Which wood floors to choose???

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Old 05-20-02, 02:12 PM
amccavitt
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Arrow Which wood floors to choose???

Hello. I am about to make the decision to install wood floors in the living room instead of replacing the carpet. I just have a few questions...

1. I know there is the Engineered floors, and then the Solid nail down only floors. Is there a huge diff in the two?

2. I went to Home Depot, and seen their selection of Engineered tongue and groove floorings. I did a search and found several other manufacturers on the net. Such as www.directwood.com. They seem to have good products. Compared to others, how does the wood floors at Homedepot compare ? Is there a better one out there?

3. If I do the glue down flooring, on a scale of 1 to 10, about how hard is this process. I just installed some self adhesive tile, and to me was pretty tedious, but somewhat simple. Is it worth it to have someone do it? If so, any recommendations in the Atlanta area?

4. If i do this,,and i but up against the wall, or fireplace, do i just use some kind of baseboard to cover up the edge?

thanks
 
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Old 05-20-02, 02:52 PM
jay21
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1. largest diff is composition and cost.
2. i bought the cheapest out there and am very pleased with fit and finish
3.yes it is tedious, you'll need table saw, hand saw and would reccomend a coping saw and rasp
4.you'll leave a gap as specified by manuf (usually 1/4") and cver that by using 1/4 round base of your choice.

take your time and plan ahead and i think you'll be very pleased with the outcome.
 
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Old 05-21-02, 03:48 PM
T
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Engineered versus solid hardwood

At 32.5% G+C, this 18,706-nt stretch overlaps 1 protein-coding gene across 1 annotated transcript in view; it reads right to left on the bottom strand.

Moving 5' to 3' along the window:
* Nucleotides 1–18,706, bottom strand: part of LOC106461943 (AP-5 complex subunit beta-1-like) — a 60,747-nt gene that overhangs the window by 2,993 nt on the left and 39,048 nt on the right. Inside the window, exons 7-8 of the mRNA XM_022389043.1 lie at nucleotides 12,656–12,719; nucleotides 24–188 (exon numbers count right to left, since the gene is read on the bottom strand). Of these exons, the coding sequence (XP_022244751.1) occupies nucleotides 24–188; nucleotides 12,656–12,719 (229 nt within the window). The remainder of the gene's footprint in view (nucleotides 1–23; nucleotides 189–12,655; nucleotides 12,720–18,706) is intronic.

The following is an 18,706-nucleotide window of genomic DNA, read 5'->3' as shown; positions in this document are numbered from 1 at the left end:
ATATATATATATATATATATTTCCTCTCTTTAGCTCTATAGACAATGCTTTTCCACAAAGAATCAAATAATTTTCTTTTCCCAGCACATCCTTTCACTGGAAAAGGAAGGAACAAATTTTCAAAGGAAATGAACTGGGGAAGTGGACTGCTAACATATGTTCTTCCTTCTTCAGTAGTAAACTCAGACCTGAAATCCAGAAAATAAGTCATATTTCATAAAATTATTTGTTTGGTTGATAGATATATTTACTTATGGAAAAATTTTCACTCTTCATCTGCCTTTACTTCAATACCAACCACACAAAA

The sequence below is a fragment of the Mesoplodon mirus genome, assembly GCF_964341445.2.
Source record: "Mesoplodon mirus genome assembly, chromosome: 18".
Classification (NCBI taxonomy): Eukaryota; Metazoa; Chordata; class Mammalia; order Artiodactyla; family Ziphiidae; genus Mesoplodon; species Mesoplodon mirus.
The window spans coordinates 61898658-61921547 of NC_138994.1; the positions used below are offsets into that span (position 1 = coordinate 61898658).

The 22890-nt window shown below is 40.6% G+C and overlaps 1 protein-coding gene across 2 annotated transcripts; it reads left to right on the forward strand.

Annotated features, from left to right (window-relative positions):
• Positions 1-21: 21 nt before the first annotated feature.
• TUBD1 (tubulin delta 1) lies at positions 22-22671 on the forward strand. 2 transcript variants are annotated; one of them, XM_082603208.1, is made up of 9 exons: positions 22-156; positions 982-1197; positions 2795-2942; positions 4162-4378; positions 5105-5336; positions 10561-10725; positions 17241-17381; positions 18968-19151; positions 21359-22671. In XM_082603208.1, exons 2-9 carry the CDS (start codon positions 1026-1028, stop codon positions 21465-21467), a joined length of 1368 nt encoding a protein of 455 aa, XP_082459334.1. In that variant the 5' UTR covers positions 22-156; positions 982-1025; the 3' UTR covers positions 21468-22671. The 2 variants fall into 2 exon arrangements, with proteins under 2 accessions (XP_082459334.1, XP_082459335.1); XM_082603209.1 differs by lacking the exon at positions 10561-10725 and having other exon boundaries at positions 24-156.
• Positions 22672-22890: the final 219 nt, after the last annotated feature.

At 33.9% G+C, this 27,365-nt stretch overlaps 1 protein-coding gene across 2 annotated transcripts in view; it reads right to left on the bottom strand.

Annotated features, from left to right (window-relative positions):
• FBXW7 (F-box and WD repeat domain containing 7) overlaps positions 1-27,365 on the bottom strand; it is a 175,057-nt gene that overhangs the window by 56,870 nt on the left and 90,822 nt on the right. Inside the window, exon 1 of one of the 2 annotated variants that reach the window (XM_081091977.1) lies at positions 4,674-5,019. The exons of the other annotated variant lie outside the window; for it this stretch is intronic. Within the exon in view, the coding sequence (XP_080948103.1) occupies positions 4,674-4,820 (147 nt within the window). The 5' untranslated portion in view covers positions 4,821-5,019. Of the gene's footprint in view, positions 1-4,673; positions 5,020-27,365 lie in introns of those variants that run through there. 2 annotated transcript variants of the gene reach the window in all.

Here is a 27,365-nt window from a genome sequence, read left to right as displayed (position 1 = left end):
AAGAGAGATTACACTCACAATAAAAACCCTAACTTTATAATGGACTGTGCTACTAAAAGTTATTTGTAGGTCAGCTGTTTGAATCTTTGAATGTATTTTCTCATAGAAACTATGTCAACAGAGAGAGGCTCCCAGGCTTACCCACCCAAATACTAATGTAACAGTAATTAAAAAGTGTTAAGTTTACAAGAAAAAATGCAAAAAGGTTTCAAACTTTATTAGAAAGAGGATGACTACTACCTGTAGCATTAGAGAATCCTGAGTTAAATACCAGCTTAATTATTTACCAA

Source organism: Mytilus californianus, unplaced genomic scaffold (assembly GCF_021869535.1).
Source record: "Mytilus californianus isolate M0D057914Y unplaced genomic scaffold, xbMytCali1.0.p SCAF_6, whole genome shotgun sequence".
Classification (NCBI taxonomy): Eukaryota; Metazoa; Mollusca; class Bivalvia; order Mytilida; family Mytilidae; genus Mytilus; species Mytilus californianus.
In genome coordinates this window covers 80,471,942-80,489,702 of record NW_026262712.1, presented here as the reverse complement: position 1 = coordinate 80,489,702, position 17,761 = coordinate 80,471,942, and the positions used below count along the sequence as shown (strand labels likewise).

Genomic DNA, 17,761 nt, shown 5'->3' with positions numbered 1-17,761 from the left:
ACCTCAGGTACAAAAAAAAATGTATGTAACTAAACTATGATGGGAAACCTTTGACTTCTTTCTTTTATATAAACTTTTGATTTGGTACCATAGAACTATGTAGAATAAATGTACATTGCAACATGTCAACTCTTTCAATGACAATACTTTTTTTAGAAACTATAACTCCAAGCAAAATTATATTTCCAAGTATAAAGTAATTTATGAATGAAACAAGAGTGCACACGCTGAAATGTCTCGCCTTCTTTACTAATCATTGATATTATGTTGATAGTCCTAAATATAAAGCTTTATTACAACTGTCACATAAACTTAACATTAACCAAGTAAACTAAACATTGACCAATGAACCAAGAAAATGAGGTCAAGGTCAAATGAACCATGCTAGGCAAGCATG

Once engineered wood floors are installed, you really can't tell the difference from solid hardwood. Engineered wood floors offer greater dimensional stability in that they are not subject to the expansion and contraction associated with temperature and humidity changes that affect solid hardwood. This makes it possible for them to be installed over concrete floors in basements, where solid hardwood is not recommended.

Engineered wood floors have a veneer of finished wood over 3 to 5 layers of plywood. The thicker the veneer (nothing less than 1/8") and the more layers beneath, the better. Some engineered products have such a thin veneer layer that they can not be refinished. Better products can be refinished.

Manufacturers of flooring products tend to offer good, better, best levels of qualities and warranties. They are, of course, priced accordingly. It is recommended that you purchase from a reputable dealer that has several quality and price levels from which to choose. Comparison shopping will quickly reveal the differences in products and prices.

DIYers tend to report that the floating floors offer easier installation than than products that require nails, glue, or staples. Following manufacturer's installation instructions carefully is very important to maintaining product warranties.


http://www.wfca.org/flooringguide/guide.asp?tp=3&pg=1

http://www.installingwoodfloors.com/...tallation.html

http://www.woodfloorsonline.com/tech...nstallfin.html

The manufacturer of your flooring product should offer moldings, trims, and transitional pieces required to finish your job. Existing baseboards can be removed and replaced or reinstalled after the flooring is installed and molding to cover the expansion gap along walls. A template can be made and a board cut to match the outline of a stone or irregularly shaped hearth.
 
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